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Study hall usefulness has students divided

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Study hall usefulness has students divided

Junior Alexander Pulido gets a head start on his workload for the day.

Junior Alexander Pulido gets a head start on his workload for the day.

Cali Abramson

Junior Alexander Pulido gets a head start on his workload for the day.

Cali Abramson

Cali Abramson

Junior Alexander Pulido gets a head start on his workload for the day.

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Integrated into the block schedule last year, study hall is required for every student. Providing opportunity for those with too much on their plate to take a breath, many see this as a necessity. However, the mandatory hour of restricted freedom is seen as not only a blessing but also a curse.

Leaving the decision to mandate this hour of freedom to the individual schools, the Broward district provides this option for every school in the county. Assistant principal Derek Gordon, primary manager of this year’s master schedule, brings some light to why Western made the switch.

Gordon said the hour was mandated in order to “bring more personalized attention to each student.” The block sets time aside for teachers and staff to focus on the individual achievement of their classes.

Senior Jenna Bates is one of many who cherish the required hour of silence. Taking advantage of every second given, Bates uses the time period to work on schoolwork and said the time makes her life “a whole lot easier.” Bates is currently taking five AP classes on campus and one online. Aiming to be at the top of her class, Bates uses her study hall to help juggle her challenging courses.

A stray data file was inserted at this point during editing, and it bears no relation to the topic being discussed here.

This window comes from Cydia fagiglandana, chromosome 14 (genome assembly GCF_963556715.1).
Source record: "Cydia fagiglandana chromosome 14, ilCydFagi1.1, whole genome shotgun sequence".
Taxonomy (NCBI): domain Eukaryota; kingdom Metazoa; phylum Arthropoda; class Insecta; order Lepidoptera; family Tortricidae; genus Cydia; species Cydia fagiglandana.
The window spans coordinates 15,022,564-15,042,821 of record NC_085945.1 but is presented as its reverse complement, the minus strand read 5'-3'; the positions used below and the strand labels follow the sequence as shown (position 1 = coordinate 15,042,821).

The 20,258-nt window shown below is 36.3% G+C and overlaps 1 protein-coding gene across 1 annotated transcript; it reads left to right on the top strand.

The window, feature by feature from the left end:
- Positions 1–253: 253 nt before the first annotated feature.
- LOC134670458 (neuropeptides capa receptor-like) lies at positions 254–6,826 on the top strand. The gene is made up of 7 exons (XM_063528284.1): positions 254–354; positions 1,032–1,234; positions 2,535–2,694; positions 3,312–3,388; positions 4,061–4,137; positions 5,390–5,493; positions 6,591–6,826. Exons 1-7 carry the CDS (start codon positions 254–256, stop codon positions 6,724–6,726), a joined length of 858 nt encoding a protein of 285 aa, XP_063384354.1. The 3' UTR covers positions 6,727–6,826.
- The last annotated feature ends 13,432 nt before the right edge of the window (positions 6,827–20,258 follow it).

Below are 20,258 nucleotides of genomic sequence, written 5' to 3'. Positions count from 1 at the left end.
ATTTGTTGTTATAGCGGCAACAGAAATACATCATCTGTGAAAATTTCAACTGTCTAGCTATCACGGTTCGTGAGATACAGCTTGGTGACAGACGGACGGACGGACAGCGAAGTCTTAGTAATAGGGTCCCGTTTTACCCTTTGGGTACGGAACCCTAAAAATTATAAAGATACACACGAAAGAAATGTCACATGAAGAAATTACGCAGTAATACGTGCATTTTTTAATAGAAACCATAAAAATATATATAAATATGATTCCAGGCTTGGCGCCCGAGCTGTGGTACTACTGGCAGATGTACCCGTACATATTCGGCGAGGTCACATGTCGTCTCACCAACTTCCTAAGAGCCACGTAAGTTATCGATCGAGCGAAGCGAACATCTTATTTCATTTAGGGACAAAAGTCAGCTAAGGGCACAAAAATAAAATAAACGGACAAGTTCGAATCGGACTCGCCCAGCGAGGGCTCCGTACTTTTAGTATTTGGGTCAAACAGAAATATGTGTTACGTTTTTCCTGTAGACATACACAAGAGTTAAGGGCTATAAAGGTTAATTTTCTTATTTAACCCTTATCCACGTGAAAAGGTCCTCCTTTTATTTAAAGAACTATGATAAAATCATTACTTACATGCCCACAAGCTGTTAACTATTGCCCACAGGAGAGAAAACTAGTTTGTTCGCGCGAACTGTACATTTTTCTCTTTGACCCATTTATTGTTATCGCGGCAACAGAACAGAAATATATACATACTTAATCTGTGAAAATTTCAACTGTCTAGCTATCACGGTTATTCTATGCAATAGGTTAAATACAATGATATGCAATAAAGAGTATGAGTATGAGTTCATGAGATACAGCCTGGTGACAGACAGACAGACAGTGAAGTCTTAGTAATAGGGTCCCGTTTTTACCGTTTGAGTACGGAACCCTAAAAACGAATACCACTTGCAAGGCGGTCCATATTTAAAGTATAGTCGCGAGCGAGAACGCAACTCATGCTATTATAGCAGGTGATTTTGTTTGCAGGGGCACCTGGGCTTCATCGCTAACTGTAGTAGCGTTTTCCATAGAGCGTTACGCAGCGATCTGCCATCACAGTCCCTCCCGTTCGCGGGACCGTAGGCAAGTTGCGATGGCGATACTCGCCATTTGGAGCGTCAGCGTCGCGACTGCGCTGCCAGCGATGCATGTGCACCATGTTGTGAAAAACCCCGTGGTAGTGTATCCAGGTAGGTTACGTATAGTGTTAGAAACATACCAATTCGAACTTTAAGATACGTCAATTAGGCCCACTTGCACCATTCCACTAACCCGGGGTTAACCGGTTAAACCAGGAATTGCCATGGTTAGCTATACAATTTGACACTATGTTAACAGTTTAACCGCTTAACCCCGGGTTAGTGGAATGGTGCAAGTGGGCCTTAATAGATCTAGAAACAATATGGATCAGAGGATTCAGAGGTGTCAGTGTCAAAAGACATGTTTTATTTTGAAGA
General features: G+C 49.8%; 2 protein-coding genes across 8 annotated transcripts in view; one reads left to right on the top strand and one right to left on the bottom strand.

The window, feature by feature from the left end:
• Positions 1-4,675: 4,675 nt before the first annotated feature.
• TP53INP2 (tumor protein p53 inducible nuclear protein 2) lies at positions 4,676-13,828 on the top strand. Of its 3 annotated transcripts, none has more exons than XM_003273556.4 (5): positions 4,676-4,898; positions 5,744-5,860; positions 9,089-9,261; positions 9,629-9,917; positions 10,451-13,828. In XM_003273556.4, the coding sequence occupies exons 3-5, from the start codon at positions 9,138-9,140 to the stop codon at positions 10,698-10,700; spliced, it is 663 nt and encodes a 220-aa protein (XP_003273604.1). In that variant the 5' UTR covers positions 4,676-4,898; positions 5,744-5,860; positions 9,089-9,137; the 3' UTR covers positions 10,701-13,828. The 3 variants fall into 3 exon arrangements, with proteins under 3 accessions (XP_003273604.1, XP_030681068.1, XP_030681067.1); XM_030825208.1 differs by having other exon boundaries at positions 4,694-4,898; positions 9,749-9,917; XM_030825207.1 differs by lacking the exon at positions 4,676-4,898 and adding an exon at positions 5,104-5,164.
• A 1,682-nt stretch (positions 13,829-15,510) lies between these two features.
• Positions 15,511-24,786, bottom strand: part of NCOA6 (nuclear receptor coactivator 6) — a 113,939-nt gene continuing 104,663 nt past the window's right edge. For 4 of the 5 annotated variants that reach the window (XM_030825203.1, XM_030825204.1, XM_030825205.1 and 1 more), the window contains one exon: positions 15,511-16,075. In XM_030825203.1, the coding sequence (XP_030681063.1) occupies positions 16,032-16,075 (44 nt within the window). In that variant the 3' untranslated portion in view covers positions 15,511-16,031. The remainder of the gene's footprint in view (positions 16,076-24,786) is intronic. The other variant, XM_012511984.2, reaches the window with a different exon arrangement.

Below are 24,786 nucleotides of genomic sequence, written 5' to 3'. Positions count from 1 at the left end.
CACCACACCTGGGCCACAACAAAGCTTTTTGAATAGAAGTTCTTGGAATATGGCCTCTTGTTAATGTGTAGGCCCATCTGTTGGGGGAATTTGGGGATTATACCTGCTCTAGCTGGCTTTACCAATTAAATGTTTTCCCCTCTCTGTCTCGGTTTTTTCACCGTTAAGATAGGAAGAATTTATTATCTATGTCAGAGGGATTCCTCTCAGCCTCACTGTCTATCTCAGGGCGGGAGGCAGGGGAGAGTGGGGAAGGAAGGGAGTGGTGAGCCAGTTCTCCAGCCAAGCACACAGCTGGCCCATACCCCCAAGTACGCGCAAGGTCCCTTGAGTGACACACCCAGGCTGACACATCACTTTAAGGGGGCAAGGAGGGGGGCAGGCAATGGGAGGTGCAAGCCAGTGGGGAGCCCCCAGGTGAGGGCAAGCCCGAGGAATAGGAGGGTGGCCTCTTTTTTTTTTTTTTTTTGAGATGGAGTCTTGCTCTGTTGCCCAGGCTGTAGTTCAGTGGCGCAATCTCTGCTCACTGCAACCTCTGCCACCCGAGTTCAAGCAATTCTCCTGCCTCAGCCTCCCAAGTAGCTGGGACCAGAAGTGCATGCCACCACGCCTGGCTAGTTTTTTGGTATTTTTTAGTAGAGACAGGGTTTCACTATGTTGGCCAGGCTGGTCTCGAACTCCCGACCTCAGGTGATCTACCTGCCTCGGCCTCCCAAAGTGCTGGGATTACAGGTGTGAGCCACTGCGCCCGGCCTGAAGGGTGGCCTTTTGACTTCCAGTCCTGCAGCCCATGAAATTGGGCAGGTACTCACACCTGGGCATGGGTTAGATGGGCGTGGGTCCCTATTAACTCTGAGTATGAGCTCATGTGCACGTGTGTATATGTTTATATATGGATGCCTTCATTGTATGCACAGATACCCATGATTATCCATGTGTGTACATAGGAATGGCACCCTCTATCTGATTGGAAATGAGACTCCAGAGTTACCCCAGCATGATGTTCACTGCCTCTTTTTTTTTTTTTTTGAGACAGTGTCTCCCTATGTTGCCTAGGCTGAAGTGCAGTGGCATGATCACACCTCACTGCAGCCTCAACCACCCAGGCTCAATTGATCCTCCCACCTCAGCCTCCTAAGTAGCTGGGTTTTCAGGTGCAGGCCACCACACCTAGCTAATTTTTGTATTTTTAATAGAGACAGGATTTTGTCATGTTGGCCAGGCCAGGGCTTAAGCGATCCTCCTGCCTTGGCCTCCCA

“Study hall provides me with a necessary break during a stressful day,”  Bates said.

While helpful, Bates said she would not request a study hall on her schedule if it was made optional. If given the opportunity, she said she would have taken more challenging courses to help boost her GPA in preparation for college. As it stands now, she said she doesn’t have enough room on her schedule.

Taking the mandatory period of silence from a different point of view, band director Johnnie Tracey believes the relatively new study hall provides students with a much-needed slot in their schedules.

“I think it is extremely helpful,”  Tracey said. “However, some students look at it as a free hour to do whatever they want.”

Tracey believes the study hall has potential if enacted properly.

“It provides [students] with extra time to make up tests and receive the help they need for other classes,” Tracey said. “If I was in their position I would definitely take advantage of it.”

Junior Alexander Pulido thinks differently from Tracey and Bates. Pulido thinks the workload teachers assign is tolerable to bring home.

“[Study hall] is just pointless to me,”  Pulido said. “Teachers rarely assign that much homework.”

Pulido believes the time restriction is too much for those with rarely any work to do. While Pulido isn’t a fan of the way things are, he has some ideas for improving the arrangement.

“[You’re] basically stuck sitting in a chair for an hour and a half doing nothing,” Pulido said.  “Western should look into how Cypress Bay handles their study hall.”

Cypress Bay offers selective ‘privilege’ hours for juniors and seniors, providing them with the option to either come to school later or leave school earlier instead of going to an assigned classroom for the block. This provides students with windows to fix a botched sleep schedule or get some work done in their own home. If study hall was made optional, Pulido said he would not request it on his schedule.

“I might as well take a class that’s going to do something for my GPA than sit around wasting my time,” Pulido said.

Out of 50 students polled, 64 percent said they would not request a study hall if it were made optional.

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